Happy New Year! Wouldn’t it be great if this year you could buy extra hours on Ebay or Overstock.com? It would also be great to win the lottery but that’s not going to happen (at least not today). While I can’t give you more hours in the day, I can give you some tips for saving time.
- Don’t rely on your memory. No matter how small the task, put it on a to-do list. Without a list, you run the risk of letting smaller tasks fall through the cracks.
- Throughout the day, evaluate your priorities. Face it…you can’t do everything. As you get a new task, put it on your list and figure out its priority.
- Protect your time. If you waste one hour each day, at the end of the year (subtracting two weeks for vacation), you’ll have wasted over 31, eight-hour days. Depressing, isn’t it?
- Follow the rule “do it or delete it.” Before you automatically transfer a task to your next day’s list, figure out why you haven’t started it or if it even needs to be done.
- Keep personal tasks on your to do list, but list them separately. It’s hard enough to keep track of tasks and multiple lists.
- List the projects you need to handle and break them down into individual tasks. Then transfer a few tasks from your project list to your to-do list on the day you need to handle them.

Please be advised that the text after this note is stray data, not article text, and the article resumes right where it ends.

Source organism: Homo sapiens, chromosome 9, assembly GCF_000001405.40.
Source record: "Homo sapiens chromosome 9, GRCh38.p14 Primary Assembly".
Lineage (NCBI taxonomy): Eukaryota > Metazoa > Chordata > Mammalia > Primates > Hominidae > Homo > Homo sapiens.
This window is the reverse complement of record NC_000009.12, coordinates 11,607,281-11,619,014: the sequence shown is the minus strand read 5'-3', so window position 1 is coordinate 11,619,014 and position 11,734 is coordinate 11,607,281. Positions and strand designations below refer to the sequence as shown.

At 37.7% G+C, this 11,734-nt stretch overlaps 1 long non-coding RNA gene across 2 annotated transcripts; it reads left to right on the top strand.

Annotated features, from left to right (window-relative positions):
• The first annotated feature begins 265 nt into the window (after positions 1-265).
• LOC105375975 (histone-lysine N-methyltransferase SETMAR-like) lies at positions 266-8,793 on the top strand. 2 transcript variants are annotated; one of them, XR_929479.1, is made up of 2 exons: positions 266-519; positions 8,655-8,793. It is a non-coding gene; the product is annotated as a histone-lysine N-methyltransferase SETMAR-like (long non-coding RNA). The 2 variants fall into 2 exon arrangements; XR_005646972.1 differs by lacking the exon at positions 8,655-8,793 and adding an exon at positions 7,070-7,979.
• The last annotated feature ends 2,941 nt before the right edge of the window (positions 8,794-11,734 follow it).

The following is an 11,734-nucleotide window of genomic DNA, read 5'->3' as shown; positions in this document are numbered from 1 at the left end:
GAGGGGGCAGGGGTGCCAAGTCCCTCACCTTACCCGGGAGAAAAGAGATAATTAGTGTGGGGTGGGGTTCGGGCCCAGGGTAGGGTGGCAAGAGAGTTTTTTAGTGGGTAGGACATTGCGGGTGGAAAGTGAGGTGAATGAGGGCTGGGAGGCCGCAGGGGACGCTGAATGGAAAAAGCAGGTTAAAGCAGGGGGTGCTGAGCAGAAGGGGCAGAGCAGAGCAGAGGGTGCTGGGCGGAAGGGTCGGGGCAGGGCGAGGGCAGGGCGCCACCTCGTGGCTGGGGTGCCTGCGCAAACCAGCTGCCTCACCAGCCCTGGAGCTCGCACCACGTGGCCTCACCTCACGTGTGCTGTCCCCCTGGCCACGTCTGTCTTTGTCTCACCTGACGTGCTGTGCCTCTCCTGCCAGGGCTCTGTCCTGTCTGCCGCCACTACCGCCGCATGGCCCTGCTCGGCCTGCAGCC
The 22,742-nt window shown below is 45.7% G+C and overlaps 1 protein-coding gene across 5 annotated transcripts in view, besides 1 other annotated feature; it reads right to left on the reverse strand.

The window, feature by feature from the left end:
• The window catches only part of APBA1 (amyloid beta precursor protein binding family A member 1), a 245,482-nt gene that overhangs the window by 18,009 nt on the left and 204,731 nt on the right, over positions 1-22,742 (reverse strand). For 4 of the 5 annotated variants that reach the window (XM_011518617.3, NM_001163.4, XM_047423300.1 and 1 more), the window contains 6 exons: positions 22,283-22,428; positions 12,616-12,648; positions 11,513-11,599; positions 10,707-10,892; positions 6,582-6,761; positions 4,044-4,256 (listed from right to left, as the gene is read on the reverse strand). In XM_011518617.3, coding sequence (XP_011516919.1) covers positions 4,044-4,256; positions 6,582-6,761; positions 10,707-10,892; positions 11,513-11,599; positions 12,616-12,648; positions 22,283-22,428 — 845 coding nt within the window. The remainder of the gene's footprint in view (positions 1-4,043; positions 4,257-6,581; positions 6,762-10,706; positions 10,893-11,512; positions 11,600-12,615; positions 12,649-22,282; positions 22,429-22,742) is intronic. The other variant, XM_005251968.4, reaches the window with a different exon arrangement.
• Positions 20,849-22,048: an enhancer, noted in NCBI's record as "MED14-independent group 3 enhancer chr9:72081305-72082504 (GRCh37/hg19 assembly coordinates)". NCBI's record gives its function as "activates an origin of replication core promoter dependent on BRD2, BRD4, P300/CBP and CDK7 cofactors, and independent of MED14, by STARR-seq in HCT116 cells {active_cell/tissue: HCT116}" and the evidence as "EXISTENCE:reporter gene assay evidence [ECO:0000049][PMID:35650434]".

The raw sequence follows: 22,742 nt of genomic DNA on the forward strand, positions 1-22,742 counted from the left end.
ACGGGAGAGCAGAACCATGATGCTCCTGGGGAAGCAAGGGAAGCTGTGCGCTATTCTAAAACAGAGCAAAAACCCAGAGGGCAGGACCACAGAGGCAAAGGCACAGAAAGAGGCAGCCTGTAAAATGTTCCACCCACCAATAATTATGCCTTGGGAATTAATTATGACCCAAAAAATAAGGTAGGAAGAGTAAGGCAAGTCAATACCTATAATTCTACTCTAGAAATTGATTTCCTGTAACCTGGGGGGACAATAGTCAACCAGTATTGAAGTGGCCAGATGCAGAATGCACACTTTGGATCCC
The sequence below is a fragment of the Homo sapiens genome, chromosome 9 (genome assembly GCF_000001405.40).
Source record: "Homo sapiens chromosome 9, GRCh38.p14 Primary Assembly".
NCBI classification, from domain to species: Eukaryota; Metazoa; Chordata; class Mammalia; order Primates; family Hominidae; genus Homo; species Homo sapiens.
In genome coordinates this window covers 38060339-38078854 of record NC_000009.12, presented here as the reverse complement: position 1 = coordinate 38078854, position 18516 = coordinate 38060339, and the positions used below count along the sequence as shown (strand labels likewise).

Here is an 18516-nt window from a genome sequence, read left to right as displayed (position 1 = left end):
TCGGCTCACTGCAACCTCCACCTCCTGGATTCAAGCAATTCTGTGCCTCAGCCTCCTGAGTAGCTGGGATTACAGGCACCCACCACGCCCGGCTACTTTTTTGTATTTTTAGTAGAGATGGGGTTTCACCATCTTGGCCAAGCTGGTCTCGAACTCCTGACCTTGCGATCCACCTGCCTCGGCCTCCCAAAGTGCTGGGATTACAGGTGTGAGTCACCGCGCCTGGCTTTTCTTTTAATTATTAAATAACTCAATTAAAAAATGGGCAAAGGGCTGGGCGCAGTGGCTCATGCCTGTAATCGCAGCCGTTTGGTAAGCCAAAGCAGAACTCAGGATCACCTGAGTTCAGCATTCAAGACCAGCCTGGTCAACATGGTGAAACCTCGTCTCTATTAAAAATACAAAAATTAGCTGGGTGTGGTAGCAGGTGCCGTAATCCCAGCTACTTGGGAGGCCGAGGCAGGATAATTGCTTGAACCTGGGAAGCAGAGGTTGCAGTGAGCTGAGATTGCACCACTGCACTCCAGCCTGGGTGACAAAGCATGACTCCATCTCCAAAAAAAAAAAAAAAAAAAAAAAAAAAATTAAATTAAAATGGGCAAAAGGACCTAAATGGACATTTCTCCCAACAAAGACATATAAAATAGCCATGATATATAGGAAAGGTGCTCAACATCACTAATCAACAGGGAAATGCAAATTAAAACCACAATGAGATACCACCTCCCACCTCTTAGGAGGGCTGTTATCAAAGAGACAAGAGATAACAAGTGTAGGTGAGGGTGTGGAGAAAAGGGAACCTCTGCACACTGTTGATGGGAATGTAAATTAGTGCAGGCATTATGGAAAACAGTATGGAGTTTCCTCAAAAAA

- Limit the number of times you check e-mail every day. If you kept a log of how much time you wasted spent on e-mail, you’d be shocked. I know I was when I tried that eye-opening exercise.
- Realize you can’t do everything and instead delegate as many tasks as possible. Consider having an intern or a virtual assistant handle routine tasks so you can take care of tasks that require your expertise.
- Be realistic about the number of tasks you can handle each day or week. A long list can ruin anyone’s day and isn’t much of a motivator to get things done.
- Develop false deadlines. This is where it’s OK to lie to yourself. If you have a deadline at the end of the month, record the deadline four days earlier. Not everyone’s an adrenaline junkie who enjoys waiting until the last minute to finish a project. Save the adrenaline high for amusement parks and driving with your teenager.
- Know the difference between urgent and important. Important means something needs to be done while urgent means it has to be done immediately. Knowing the difference between the two will make setting priorities easier.
One extra tip: make time for yourself in 2010. You deserve it.
About The Guest Author: Lisa Kanarek is one of the nation’s leading home office experts and the author of several books including Home Office Solutions. She is the founder of HomeOfficeLife, a firm that advises corporations and individuals on all aspects of working from home and writes the blog, Working Naked.